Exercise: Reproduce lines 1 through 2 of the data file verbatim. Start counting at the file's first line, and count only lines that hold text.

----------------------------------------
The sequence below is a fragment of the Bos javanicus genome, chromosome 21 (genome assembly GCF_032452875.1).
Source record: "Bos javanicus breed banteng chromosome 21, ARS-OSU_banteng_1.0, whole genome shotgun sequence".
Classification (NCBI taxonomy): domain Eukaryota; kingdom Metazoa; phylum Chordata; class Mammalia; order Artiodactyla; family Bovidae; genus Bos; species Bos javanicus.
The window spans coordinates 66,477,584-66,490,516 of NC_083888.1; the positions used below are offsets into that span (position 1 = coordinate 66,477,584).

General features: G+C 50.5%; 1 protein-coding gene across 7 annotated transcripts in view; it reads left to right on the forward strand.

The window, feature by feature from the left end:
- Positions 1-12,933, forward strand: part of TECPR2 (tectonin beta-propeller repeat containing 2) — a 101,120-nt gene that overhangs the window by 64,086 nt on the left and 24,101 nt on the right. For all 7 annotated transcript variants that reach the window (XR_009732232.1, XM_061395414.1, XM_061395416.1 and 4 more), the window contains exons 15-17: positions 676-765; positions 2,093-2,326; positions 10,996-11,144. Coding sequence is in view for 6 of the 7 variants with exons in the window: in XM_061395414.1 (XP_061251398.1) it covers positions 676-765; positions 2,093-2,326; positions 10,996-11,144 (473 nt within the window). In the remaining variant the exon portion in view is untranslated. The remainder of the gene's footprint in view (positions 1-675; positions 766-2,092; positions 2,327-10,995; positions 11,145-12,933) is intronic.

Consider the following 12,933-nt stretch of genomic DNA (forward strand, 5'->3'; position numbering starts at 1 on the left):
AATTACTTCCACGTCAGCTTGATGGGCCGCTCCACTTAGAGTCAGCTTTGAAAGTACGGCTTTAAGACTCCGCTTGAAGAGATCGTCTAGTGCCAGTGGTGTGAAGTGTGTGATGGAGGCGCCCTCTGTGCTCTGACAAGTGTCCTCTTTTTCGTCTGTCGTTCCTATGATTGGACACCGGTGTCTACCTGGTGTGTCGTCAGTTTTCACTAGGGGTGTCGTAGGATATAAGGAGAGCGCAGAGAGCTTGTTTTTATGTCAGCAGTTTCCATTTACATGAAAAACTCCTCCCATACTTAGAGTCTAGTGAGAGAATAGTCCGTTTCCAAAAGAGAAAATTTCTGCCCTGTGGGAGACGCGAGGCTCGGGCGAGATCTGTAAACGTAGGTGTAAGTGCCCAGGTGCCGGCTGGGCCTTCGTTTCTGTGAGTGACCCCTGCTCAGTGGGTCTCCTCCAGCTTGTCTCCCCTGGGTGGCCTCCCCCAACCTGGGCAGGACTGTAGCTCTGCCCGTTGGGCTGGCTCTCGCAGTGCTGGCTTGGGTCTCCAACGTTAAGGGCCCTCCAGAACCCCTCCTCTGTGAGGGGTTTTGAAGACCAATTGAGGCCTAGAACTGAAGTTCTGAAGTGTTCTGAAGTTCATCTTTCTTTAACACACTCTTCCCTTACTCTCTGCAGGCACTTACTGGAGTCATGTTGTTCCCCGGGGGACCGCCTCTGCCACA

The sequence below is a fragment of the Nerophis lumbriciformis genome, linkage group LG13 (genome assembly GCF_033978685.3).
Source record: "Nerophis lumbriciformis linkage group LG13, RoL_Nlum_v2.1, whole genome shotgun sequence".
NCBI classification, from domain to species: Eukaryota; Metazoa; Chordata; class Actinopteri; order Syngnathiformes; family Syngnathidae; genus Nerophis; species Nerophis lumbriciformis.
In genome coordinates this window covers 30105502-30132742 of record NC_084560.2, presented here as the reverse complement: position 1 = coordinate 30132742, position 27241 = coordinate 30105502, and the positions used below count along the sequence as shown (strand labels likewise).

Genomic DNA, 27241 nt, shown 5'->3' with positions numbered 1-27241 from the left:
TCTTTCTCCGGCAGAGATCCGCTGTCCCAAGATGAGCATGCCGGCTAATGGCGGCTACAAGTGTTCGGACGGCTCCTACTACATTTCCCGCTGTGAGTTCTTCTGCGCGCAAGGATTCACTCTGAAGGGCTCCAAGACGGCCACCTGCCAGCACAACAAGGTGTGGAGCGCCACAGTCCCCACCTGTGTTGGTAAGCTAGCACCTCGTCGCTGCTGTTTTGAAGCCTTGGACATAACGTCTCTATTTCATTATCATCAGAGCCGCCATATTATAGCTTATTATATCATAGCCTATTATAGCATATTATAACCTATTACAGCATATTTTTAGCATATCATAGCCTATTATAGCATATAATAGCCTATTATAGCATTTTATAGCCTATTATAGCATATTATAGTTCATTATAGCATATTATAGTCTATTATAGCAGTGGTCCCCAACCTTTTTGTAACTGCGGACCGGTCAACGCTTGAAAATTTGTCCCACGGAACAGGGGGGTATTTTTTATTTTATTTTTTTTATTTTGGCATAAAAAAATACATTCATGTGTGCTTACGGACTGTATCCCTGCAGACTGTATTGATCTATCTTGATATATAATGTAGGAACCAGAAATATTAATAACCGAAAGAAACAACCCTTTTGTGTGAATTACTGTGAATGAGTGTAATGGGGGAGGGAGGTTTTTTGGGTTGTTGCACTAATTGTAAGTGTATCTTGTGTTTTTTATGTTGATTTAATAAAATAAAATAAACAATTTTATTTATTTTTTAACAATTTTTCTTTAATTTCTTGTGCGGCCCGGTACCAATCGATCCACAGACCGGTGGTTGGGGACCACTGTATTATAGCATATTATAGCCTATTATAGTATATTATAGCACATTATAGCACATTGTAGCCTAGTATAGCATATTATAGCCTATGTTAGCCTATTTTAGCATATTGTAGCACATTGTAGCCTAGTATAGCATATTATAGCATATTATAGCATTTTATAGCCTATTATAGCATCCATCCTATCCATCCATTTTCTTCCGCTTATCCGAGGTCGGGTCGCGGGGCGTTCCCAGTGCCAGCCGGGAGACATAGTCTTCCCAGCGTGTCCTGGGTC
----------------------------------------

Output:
The sequence below is a fragment of the Bos javanicus genome, chromosome 21 (genome assembly GCF_032452875.1).
Source record: "Bos javanicus breed banteng chromosome 21, ARS-OSU_banteng_1.0, whole genome shotgun sequence".